As advanced mobile devices, such as smartphones and tablets, continue to play a growing role in the lives of employees, the need for enterprise IT departments to secure these devices is becoming increasingly evident.
According to a recent report by research firm Strategy Analytics, the majority – 61 percent – of U.S. corporations now support tablet use in the workplace. While some businesses supply these devices, many subscribe to what the research firm calls the “Bring Your Own Device,” or BYOD, approach.
Undoubtedly, tablets in the workplace present a number of benefits – the chief among them being increased productivity. Tablets are significantly more portable than laptops, and while they lack traditional keyboards, they can be hugely beneficial when a task needs to be accomplished on the fly. So, assuming an employee can refrain from playing Angry Birds all day, there are obvious perks to using the technology in the workplace.
However, at the same time, many IT professionals have complained that this new technology presents security challenges. In another recent study by mobile device management technology provider Mformation, 76 percent of surveyed CIOs said employee-owned devices in the workplace creates “security headaches.”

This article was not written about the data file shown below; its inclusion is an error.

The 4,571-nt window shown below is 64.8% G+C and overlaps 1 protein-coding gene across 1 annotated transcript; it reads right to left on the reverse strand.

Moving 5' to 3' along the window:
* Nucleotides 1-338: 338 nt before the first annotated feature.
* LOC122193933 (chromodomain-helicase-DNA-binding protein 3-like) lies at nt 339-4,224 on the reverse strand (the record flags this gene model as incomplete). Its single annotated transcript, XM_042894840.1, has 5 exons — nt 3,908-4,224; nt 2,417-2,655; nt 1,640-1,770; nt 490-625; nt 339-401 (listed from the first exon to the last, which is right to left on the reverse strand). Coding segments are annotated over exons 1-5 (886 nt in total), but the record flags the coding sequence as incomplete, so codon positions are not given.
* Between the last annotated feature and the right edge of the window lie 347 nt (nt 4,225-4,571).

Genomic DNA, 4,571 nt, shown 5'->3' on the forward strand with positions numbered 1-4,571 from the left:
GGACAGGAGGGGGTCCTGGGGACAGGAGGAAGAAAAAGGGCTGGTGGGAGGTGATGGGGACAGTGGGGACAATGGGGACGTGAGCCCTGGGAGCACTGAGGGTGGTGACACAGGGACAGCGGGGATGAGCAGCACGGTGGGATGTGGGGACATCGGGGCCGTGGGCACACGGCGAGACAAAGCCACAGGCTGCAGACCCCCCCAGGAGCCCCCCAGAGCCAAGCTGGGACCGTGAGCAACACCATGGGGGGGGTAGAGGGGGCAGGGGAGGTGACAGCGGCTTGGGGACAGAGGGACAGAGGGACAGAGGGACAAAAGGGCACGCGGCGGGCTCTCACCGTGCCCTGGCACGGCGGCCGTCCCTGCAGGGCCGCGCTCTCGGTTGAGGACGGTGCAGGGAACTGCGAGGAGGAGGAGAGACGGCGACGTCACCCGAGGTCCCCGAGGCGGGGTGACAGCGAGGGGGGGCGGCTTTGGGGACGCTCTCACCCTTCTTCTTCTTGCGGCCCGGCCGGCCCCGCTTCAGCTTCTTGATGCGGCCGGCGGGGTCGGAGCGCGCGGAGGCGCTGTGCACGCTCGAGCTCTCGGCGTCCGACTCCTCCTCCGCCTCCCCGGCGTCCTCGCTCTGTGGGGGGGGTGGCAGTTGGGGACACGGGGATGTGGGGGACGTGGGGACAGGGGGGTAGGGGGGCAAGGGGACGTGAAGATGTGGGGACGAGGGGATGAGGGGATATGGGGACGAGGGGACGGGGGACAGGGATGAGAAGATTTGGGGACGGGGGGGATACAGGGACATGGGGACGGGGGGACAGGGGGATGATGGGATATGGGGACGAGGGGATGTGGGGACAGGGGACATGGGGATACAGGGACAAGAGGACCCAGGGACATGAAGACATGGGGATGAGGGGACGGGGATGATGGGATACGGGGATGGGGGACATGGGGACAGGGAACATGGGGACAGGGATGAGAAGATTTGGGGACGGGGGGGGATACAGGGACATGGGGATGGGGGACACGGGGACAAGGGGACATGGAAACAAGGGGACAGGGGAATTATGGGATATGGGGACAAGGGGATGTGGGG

The main cause of concern, the study found, is that most IT managers don’t know which devices are accessing company information. As a result, companies’ may be in danger of exposing sensitive corporate data without even knowing it.
Additionally, there are challenges with lost or stolen devices. Because many employee-owned devices are not approved for work-related tasks, they may not be equipped with the necessary security tools, such as data wiping or remote locking, to protect information on a missing device.
These concerns are, indeed, warranted, as a separate report by FuzeBox found 20 percent of tablet owners have used their devices to transfer sensitive information for business or professional use. Meanwhile, 14 percent of smartphone users have done the same.
Even as these challenges prevail, Strategy Analytics noted that more mobile security solutions are being introduced that allow IT managers to protect their information.
“BYOD is driving the need for secure converged fixed mobile access … and integrated IT management,” said Strategy Analytics director Andrew Brown. “This may appear to be the IT manager’s nightmare scenario, but improved managed mobile service tools offered by vendors, ISVs and mobile carriers are bringing these devices under full IT control for the first time.”